Home > New herbicide from Syngenta a welcome ally

New herbicide from Syngenta a welcome ally

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Central region grain growers, John and Peter Nicholls, have finally turned the tables in the battle against Annual Ryegrass via the adoption of a new pre-emergent herbicide.

With the onset of herbicide resistance 10 years ago, the brothers have implemented a range of management practices – including crop rotations, pasture rotations, sheep and even fire – to combat the hardy weed but with limited success.

However, the incorporation of a new herbicide called Boxer Gold appears to have given them the breakthrough they’ve been seeking.

The brothers and their mother, Lalla, grow 4000 hectares of wheat, barley, canola and lupins under no-till conditions at “Thornton Farm”, Doodlakine, 40km west of Merredin in Western Australia’s Central Wheat Belt. They also operate a 100-sow piggery and graze 1600 Merino ewes.
 
The brothers implement an integrated weed management program, which includes a one-year pasture phase with pasture topping and heavy grazing followed by a year of canola.

“This gives us two good years of knocking the ryegrass seed bank,” John said. “We also burn header windrows in problem paddocks rather than spreading the weed seeds with the chaff.

“We’re a lot more aware of how we can rotate between chemical groups so we can hit the ryegrass while better managing resistance and we’re mixing and matching short and long season crop varieties.”

Last year, the brothers elected to use a new pre-emergent herbicide, Boxer Gold, on the recommendation of their agronomist, Geoff Fosbery of ConsultAg in Northam.

“This new chemistry has some real advantages, so he suggested we try it in a couple of problem paddocks,” John said.

Developed by crop protection company, Syngenta , Boxer Gold is a Group J/K herbicide that provides a much-needed alternative mode of action and greater flexibility than other pre-emergent herbicides.

It is registered for the control of Annual Ryegrass and Toadrush in both wheat and barley, although preliminary trial work has shown activity against several other major grass and broadleaf weed species.

Unlike trifluralin, it has a seven day incorporation window, has good crop safety in both wheat and barley, has no plant-back restrictions to crops sown the following season and can be used in either full disturbance or minimum tillage seeding systems.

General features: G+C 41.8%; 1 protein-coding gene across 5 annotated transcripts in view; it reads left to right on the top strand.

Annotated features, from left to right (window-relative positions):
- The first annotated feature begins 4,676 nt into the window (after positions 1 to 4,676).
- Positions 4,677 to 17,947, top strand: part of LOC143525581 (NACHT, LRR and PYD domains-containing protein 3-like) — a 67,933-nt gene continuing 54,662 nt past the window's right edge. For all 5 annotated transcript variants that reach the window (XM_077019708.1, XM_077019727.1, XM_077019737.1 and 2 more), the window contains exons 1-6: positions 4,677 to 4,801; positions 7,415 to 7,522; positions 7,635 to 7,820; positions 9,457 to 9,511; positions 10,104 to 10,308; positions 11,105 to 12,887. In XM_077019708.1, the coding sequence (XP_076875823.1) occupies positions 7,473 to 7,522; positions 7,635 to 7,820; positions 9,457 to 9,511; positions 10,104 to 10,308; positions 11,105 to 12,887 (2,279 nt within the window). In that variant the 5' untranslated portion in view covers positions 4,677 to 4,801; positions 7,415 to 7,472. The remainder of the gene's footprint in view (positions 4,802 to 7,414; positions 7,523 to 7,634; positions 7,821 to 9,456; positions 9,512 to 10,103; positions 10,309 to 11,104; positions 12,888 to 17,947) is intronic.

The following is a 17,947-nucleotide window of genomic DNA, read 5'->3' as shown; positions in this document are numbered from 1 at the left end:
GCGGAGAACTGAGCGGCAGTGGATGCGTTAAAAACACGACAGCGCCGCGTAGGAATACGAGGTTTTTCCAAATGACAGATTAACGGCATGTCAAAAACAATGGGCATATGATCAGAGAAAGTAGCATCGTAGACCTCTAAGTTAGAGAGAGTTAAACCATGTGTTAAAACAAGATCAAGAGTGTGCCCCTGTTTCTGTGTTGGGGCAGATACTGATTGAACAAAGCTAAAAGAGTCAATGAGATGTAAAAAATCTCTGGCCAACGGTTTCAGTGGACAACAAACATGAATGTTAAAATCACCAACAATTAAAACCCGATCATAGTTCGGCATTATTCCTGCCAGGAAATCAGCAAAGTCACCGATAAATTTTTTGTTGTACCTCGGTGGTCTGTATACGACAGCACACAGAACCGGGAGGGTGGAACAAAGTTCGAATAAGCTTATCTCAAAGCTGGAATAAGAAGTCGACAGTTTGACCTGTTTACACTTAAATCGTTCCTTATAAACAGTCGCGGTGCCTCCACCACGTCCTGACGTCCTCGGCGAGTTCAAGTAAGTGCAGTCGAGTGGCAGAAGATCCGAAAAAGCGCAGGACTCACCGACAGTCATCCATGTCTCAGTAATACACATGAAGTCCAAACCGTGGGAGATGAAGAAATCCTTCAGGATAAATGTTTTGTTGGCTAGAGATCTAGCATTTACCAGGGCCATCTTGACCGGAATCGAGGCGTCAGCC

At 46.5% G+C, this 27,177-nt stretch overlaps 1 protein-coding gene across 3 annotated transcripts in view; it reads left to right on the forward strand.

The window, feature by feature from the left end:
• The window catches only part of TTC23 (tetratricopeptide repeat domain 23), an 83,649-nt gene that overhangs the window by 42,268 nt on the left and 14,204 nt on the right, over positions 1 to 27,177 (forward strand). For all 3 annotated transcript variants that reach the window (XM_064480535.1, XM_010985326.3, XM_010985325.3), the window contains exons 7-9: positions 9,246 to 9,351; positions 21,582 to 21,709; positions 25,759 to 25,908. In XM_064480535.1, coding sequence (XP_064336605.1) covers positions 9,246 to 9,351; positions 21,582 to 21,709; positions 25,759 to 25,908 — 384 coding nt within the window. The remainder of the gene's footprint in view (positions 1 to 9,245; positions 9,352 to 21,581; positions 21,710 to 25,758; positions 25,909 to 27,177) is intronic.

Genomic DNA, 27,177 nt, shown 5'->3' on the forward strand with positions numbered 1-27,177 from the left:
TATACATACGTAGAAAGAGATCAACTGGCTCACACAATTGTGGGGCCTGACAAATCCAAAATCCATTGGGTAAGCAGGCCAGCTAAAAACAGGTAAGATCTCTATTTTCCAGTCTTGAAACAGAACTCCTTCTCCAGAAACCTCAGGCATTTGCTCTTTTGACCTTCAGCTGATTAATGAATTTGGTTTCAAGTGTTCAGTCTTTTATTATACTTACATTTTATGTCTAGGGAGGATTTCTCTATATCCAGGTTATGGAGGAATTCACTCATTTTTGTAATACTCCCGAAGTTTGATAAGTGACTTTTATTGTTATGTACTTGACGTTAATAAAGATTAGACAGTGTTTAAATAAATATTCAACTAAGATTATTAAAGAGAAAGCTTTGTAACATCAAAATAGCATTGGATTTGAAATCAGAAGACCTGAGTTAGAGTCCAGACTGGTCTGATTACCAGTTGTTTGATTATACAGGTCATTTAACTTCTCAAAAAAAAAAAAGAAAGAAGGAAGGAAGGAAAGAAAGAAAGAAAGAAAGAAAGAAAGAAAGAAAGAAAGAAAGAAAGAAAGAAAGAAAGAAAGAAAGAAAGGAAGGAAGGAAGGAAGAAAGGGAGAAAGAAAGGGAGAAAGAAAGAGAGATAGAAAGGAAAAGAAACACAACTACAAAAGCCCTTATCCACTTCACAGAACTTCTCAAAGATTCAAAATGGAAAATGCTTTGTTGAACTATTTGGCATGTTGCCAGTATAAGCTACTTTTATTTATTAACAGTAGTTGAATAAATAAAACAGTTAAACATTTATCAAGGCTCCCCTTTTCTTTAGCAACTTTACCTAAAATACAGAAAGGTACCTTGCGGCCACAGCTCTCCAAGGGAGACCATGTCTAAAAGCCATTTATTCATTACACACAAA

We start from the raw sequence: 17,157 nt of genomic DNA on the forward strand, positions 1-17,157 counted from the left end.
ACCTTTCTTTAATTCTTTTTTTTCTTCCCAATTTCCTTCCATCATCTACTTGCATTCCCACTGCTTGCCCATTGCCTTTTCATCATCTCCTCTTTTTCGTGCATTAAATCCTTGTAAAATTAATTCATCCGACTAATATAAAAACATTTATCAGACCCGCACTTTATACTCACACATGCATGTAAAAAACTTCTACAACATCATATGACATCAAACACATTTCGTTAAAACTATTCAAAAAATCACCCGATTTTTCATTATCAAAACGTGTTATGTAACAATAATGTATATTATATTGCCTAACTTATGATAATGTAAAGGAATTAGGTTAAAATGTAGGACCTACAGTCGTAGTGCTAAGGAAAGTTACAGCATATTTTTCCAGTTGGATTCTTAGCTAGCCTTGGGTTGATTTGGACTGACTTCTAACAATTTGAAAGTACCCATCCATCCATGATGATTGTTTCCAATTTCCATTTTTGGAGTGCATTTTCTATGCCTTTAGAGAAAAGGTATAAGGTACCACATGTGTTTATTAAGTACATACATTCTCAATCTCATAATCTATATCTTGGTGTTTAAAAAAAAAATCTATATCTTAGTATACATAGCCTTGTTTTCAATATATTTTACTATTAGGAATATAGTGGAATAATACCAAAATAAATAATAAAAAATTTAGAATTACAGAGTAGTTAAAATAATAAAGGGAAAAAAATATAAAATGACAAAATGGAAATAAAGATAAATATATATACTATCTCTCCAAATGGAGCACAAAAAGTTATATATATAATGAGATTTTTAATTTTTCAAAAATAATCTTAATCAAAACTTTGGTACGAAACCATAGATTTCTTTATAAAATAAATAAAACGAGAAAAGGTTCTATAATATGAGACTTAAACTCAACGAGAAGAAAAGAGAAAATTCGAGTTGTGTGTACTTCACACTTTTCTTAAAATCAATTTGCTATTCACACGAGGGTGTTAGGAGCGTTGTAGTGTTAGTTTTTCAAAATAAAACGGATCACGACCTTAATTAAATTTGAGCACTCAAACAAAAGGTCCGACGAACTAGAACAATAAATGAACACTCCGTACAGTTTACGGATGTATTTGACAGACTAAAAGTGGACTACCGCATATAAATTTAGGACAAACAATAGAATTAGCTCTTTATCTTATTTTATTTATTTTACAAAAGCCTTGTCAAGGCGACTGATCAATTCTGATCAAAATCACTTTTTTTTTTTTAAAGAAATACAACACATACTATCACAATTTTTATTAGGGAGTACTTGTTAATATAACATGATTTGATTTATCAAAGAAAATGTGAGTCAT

The Nicholls elected use the product in two paddocks that were badly infested with Annual Ryegrass.

A 30.5 metre Silvan Paddock King dual-line boomspray was used to apply a tank-mix of 2.5L/ha of Boxer Gold and 1.2L/ha of glyphosate in late May.

The paddocks, which grew wheat the previous year, were sown the following day to Tammarin Rock bread wheat and Arrino noodle wheat using a 12.8m Flexi-Coil 820 air seeder fitted with knife points and press wheels.

John said Boxer Gold had worked exceptionally well on the Annual Ryegrass, much of which was resistant to Group A herbicides.

“If we hadn’t used it, the crop and the yield would have been badly affected by the weeds,” he said.

“What was really interesting was that it picked up more of the ryegrass in the rows as well as between the rows, where trifluralin only gets the weeds between the rows.

“It also killed the ryegrass on gravel ridges in one paddock. Normally, we get a lot of ryegrass amongst the gravel but I didn’t see it this year.

“We’re getting escapes where we used trifluralin on other paddocks this year but I haven’t seen any escapes with Boxer Gold.”

John said Boxer Gold was softer on the crop than trifluralin and had no effect on emergence. “It gives us much more flexibility with our weed control program because it allows us to spray up to a week ahead of seeding,” he said.

“With trifluralin, the boomspray could only be a few hours ahead of the seeder so we could only spray so much at a time.

“We’ll probably use Boxer Gold on a third of our wheat paddocks next year and we’ve pretty much got those paddocks picked out already.”

The Nicholls’ boomspray is fitted with a GPS-controlled Farmlap auto boom.

“This turns nozzles on and off if there’s going to be overlap, which saves a fair bit of chemical and money,” John said.

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